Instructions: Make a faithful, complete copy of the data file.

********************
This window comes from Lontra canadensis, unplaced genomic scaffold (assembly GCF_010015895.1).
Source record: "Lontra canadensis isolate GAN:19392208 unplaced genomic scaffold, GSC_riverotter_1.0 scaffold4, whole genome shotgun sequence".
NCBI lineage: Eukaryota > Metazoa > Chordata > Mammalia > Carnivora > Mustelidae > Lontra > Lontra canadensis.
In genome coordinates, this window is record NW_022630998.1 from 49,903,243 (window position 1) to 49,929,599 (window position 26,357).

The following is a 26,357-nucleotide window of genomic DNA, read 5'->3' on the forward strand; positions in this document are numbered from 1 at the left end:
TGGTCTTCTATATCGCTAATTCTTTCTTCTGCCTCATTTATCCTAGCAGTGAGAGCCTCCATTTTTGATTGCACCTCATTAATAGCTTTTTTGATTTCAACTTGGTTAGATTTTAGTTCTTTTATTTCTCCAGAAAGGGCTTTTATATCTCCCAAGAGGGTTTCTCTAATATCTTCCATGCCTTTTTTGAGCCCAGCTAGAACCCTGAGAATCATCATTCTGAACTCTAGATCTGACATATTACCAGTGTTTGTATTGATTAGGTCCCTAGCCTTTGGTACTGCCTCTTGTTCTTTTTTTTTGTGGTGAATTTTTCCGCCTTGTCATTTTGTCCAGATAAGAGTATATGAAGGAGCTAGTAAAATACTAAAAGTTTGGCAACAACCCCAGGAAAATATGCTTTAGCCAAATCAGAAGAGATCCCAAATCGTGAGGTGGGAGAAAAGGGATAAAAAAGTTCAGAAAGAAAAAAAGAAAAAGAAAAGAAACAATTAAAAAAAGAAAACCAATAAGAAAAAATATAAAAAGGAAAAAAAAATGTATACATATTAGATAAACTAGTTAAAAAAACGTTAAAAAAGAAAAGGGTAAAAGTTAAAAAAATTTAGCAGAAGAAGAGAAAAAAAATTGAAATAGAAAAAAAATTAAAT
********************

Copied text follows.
This window comes from Lontra canadensis, unplaced genomic scaffold (assembly GCF_010015895.1).
Source record: "Lontra canadensis isolate GAN:19392208 unplaced genomic scaffold, GSC_riverotter_1.0 scaffold4, whole genome shotgun sequence".
NCBI lineage: Eukaryota > Metazoa > Chordata > Mammalia > Carnivora > Mustelidae > Lontra > Lontra canadensis.
In genome coordinates, this window is record NW_022630998.1 from 49,903,243 (window position 1) to 49,929,599 (window position 26,357).

The following is a 26,357-nucleotide window of genomic DNA, read 5'->3' on the forward strand; positions in this document are numbered from 1 at the left end:
TGGTCTTCTATATCGCTAATTCTTTCTTCTGCCTCATTTATCCTAGCAGTGAGAGCCTCCATTTTTGATTGCACCTCATTAATAGCTTTTTTGATTTCAACTTGGTTAGATTTTAGTTCTTTTATTTCTCCAGAAAGGGCTTTTATATCTCCCAAGAGGGTTTCTCTAATATCTTCCATGCCTTTTTTGAGCCCAGCTAGAACCCTGAGAATCATCATTCTGAACTCTAGATCTGACATATTACCAGTGTTTGTATTGATTAGGTCCCTAGCCTTTGGTACTGCCTCTTGTTCTTTTTTTTTGTGGTGAATTTTTCCGCCTTGTCATTTTGTCCAGATAAGAGTATATGAAGGAGCTAGTAAAATACTAAAAGTTTGGCAACAACCCCAGGAAAATATGCTTTAGCCAAATCAGAAGAGATCCCAAATCGTGAGGTGGGAGAAAAGGGATAAAAAAGTTCAGAAAGAAAAAAAGAAAAAGAAAAGAAACAATTAAAAAAAGAAAACCAATAAGAAAAAATATAAAAAGGAAAAAAAAATGTATACATATTAGATAAACTAGTTAAAAAAACGTTAAAAAAGAAAAGGGTAAAAGTTAAAAAAATTTAGCAGAAGAAGAGAAAAAAAATTGAAATAGAAAAAAAATTAAAT